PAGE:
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Classroom Audio-Video Technology Overview

This article applies to: Classroom Technologies

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For assistance with classroom audio-visual equipment, contact your local IT support staff.
Zoom Web Conferencing
Cornell uses Zoom to provide remote access for instructors and students not physically present in the classroom. Find Zoom-related content by visiting:

• Zoom Quick Start Guide (via CTI)
• Remote Course Resources
• Keep Zoom Meetings Private

Classrooms will be equipped with audio-video technology to support the hybrid teaching model.

Faculty and instructors can expect a typical classroom to include some configuration of the following components as appropriate for the individual space’s requirements.

Connect to pre-installed audio-video equipment

Look for:

  • A labeled USB cable connected to an audio-video panel. Plug this cable into a USB port on your laptop to link to the room system.
  • A red adapter cable to connect your lapel (lavalier) microphone to room audio.
  • AV instruction sheets that summarize the room equipment and provide connection steps, including: - a "Plug Me In!" label identifying where to connect your laptop, and - several "Try Me!" sheets to help you get started with audio and video equipment.

In classrooms without installed AV equipment, a temporary audio system may be available. Contact the IT support staff responsible for the classroom space in question. Temporary AV systems may include:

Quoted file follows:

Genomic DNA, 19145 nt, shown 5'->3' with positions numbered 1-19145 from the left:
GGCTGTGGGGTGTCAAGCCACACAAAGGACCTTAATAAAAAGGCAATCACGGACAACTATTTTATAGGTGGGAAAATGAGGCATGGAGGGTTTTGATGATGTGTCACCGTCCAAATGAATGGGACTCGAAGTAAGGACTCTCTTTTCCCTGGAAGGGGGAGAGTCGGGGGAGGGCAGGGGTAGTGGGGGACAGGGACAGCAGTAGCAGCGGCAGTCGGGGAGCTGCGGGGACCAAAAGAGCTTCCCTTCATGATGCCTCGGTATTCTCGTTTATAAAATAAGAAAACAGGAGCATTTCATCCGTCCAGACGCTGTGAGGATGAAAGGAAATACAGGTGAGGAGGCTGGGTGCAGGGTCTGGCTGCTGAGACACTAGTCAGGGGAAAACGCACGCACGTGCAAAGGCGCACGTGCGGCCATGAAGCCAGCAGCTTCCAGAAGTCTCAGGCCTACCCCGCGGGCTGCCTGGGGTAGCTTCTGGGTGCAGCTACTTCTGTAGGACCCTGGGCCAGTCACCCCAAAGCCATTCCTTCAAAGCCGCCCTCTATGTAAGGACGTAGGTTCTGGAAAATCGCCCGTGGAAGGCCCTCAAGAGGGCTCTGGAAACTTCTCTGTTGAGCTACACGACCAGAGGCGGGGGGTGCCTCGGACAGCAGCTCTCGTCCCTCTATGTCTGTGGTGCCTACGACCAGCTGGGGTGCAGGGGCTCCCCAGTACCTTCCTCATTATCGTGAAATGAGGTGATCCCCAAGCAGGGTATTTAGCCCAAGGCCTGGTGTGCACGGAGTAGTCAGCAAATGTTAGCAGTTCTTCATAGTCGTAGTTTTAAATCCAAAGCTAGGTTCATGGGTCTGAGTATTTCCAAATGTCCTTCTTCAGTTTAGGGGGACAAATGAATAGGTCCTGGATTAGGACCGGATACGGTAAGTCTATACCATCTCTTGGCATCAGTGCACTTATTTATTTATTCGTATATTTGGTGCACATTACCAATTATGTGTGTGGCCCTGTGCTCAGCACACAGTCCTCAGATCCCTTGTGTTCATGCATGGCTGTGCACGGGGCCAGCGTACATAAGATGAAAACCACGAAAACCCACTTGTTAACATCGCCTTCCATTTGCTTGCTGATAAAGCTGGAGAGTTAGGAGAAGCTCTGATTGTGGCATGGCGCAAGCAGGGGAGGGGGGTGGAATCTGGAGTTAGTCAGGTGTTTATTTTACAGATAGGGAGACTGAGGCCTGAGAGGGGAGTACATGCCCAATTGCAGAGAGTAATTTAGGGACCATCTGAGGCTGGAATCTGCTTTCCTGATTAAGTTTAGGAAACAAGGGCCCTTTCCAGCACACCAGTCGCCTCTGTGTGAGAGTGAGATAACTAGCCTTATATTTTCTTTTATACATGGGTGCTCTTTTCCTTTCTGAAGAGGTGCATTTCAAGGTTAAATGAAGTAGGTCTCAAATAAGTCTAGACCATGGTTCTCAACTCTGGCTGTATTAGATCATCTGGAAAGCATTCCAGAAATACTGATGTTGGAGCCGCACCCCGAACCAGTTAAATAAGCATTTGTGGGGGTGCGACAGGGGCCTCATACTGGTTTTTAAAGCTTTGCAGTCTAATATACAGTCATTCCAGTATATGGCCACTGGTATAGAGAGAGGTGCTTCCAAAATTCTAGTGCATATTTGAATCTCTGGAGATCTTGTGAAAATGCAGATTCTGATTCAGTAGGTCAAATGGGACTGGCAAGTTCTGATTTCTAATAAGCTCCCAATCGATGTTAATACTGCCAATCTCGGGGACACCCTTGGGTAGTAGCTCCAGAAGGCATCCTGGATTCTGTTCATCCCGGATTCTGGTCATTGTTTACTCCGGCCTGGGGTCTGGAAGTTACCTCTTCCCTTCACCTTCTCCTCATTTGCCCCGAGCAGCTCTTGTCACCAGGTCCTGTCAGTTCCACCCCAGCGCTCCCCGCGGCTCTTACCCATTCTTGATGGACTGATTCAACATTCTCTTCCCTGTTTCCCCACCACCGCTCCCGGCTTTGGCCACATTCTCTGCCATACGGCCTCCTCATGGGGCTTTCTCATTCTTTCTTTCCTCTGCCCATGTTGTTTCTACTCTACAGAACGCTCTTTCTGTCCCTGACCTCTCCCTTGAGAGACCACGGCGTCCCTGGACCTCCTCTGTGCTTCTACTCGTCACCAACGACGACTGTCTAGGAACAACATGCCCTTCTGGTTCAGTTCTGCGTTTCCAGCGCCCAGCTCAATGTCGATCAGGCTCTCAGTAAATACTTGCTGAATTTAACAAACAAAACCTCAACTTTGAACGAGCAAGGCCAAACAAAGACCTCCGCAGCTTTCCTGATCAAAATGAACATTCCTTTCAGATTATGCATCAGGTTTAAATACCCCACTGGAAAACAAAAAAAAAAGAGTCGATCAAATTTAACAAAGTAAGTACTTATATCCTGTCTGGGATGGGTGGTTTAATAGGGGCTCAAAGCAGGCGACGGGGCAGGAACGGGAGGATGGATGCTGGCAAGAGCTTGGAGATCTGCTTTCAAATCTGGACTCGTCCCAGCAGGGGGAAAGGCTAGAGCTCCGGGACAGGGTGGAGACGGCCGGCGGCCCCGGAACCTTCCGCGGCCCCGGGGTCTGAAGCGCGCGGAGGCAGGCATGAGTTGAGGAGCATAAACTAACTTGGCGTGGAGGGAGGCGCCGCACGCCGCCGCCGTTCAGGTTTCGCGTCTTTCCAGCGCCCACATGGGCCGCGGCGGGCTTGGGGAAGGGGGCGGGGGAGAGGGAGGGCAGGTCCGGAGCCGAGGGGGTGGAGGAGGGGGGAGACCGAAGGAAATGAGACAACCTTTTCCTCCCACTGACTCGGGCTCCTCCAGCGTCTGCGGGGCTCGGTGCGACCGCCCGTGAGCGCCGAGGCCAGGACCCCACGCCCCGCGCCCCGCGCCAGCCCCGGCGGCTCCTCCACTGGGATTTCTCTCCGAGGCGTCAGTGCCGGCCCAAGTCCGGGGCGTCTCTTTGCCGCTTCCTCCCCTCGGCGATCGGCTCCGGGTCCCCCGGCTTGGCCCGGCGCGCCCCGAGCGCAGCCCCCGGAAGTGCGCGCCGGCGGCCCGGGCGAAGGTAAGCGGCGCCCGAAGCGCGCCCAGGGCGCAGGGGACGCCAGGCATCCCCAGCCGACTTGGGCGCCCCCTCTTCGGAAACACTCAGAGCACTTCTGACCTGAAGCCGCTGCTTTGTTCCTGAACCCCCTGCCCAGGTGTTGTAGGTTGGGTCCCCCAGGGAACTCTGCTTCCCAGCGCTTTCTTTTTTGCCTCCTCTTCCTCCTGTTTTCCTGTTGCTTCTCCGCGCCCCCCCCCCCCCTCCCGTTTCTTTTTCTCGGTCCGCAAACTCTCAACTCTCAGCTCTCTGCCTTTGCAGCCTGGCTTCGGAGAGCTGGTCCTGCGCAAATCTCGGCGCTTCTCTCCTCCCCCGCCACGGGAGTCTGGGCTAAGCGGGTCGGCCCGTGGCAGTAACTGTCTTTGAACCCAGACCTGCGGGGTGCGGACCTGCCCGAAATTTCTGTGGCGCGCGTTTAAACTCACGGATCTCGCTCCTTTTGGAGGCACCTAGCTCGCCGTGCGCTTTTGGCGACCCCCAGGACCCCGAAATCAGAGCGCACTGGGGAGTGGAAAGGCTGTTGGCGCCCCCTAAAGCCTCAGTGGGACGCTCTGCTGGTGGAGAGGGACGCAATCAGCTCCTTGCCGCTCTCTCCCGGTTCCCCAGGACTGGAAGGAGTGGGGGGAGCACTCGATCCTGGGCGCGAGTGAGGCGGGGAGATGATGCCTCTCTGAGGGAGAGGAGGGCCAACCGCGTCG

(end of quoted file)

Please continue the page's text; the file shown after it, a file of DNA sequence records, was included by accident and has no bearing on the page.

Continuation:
• Microphones and speakers
  • Video camera and tripod
  • AV control device and cables
  • Video monitor (in selected teaching spaces)

If you have questions or issues trying to connect your laptop to classroom AV, contact the IT support for the classroom's department or college for assistance.

Microphones: improve your audio quality

To ensure high-quality audio for students participating remotely, faculty will need to use microphones. Microphones will also improve the audio quality for students in the classrooms, who will be socially distanced and listening to instructors who are wearing masks or face shields.

Video technology: deliver visual content

  • Webcam with large and small tripod options provide wider-angle coverage for showing larger classrooms, labs, and studio spaces to remote participants. Read more details at Webcam with Tripod.
  • Document cameras let instructors share textbooks, printed diagrams, handwritten notes on paper to display on a classroom monitor locally and through web conferencing for remote students. Read more details at Document Camera (IPEVO VZ-R).
  • Annotation tablets let instructors write on an electronic “whiteboard” with wireless stylus to display on a classroom monitor locally and through web conferencing for remote students. Read more details at Annotation tablet (Wacom One).


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